May 22, 2012 at 5:08 pm

Pacemaker Founder Explains Odd Decision to Port Hardware DJ Machine to BlackBerry Tablet

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In Las Vegas at the Consumer Electronics Show in January 2008, I spotted an interesting piece of hardware called Pacemaker, featuring two circular controls for remixing and DJing music, with the option to add all sorts of effects, and generally tweak the sound. In that video, which I posted on Wired.com back then (note: I only found out today that pictured in the video is Pacemaker marketing manager Ola Sars, and not CEO Jonas Norberg), you can see how the hardware works.

pacemaker remix music

Pacemaker went bankrupt as a hardware concept, even though it looked cool. Its founder resurrected the code and made it an app... for the Blackberry Playbook tablet. We had to know why.

What is apparent now, in retrospect, is that this thing should never have been hardware in the first place. It should have been an app, because that way, the manufacturer would be able to sell the concept without forcing people to shell out for hardware. This is the allure of the app.

Pacemaker went bankrupt as a hardware company, but founder Jonas Norberg bought back the code, which is how he ended up presenting the app running on a BlackBerry Playbook tablet at BlackBerry World Congress 2012 earlier this month (video above). His revamped app has yet to be released, but you can enter your email address here to be notified when that happens.

Here’s the thing: We cover plenty of music apps for iOS and Android, so we had to ask… Why, after all he has been through with Pacemaker, would Norberg choose the BlackBerry PlayBook above all other platforms, when word on TheStreet is that “even basic apps are clumsy” on RIM’s BlackBerry app platform?

We found out more via email interview (slightly edited for length and clarity).

Eliot Van Buskirk, Evolver.fm: Why develop this app for BlackBerry tablet?

Jonas Norberg, founder and CEO, Pacemaker: There are many reasons for why we decided to go with BlackBerry PlayBook as our first platform for Pacemaker app, but one thing is more important than everything else: PlayBook OS is based on QNX, the only true real time operating system running on a mobile device. When developing a DJ system, low latency and high responsiveness is very important. QNX gives us the kind of control we need to achieve that.

Evolver.fm: Does the BlackBerry tablet have everything you need in terms of processing power, responsiveness, and SDKs? What was it like to develop
on?

Norberg: As I said above, QNX is great for high responsiveness and low latency. PlayBook is also sporting a very powerful dual core ARM and it has loads of onboard memory. This means PlayBook is a way more powerful platform than what we used to run Pacemaker on, i.e. the Pacemaker device. For example, it wasn’t possible for us to allow the user multiple effects running at the same time. They simply had to choose if they wanted Reverb or Echo. Now they can have both. At the same time! And that sounds pretty funky!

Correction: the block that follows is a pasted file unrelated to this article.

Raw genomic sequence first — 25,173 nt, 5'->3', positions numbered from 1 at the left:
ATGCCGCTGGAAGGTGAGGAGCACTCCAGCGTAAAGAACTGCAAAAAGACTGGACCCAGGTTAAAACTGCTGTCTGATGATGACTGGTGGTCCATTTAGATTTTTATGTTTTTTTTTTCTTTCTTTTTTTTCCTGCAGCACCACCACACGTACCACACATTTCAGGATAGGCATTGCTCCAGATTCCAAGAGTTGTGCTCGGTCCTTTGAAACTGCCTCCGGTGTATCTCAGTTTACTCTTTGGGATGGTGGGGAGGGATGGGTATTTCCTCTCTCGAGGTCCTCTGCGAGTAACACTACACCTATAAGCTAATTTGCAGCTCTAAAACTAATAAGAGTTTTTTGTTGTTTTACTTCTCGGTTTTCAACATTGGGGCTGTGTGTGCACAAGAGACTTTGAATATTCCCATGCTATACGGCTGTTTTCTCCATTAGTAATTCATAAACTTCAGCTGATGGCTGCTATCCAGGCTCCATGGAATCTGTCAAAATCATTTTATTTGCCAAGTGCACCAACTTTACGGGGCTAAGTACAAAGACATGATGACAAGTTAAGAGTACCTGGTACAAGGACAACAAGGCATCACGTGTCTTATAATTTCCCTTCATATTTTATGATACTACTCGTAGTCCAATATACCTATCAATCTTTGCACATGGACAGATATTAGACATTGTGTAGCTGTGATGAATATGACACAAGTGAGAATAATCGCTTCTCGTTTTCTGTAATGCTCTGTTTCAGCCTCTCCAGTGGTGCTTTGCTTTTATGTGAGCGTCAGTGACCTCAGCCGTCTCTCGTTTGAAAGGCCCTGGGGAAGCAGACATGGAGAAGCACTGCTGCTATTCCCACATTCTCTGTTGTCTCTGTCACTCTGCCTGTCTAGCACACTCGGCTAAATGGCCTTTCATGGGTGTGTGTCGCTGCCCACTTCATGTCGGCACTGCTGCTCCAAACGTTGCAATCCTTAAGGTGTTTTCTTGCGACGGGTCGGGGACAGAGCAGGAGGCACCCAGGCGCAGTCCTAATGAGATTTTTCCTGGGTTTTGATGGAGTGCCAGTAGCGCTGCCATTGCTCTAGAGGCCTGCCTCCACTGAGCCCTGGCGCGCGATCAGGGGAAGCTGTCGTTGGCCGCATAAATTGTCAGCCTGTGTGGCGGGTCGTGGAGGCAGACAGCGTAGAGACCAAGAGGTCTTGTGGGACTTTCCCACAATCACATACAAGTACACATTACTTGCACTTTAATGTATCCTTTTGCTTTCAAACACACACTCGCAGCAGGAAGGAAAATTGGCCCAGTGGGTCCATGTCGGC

Porting the 12.5 man-years’ worth of code derived from Pacemaker device onto PlayBook was quite easy for us. As most developers, we used open-source components for the Pacemaker device. QNX is very open-source friendly, and many of our building blocks were extremely easy to get up and running. Like with the open source ALSA sound libraries that we use, we didn’t have to do much to make them work.

pacemaker blackberry

Norberg demonstrates the Pacemaker BlackBerry Playbook app at BlackBerry World Congress earlier in May.

Evolver.fm: Do you really think the Blackberry Tablet can be a viable machine for DJs and music makers?

Norberg: Definitely! The computational power of PlayBook is great, and combined with QNX and the Cascades UI framework, it makes a very potent platform for everyone developing software.

I also believe these are fantastic times for everyone developing DJ, music tools, and whatnot. The power of today’s modern and powerful mobile platforms, in combination with how easy it is for developers to distribute their software as apps, are just mind boggling. And if you also think about Mac App Store and Windows Stores that distribute software to Mac and PC’s,
well then, it is clear that we are in for a disruptive change in the art of software development. The barriers are gone. If you have an idea you can get it out.

But I think what separates a great developer from a good developer is that a great developer is able to use the new possibilities to enhance the user experience. It is also very much about creating automagic that helps the user do things that they didn’t know they could do, like DJ, create music, edit film, paint beautiful pictures etc. We are only in the beginning of this change and I believe we will see some very exiting things going forward.

Evolver.fm: Is there anything else we should know?

Norberg: We are going to launch Pacemaker on new platforms going forward. First out is going to be BlackBerry 10, and then at some point next year, we will reach new territories.

Stay tuned for more music app news, analysis, and interviews.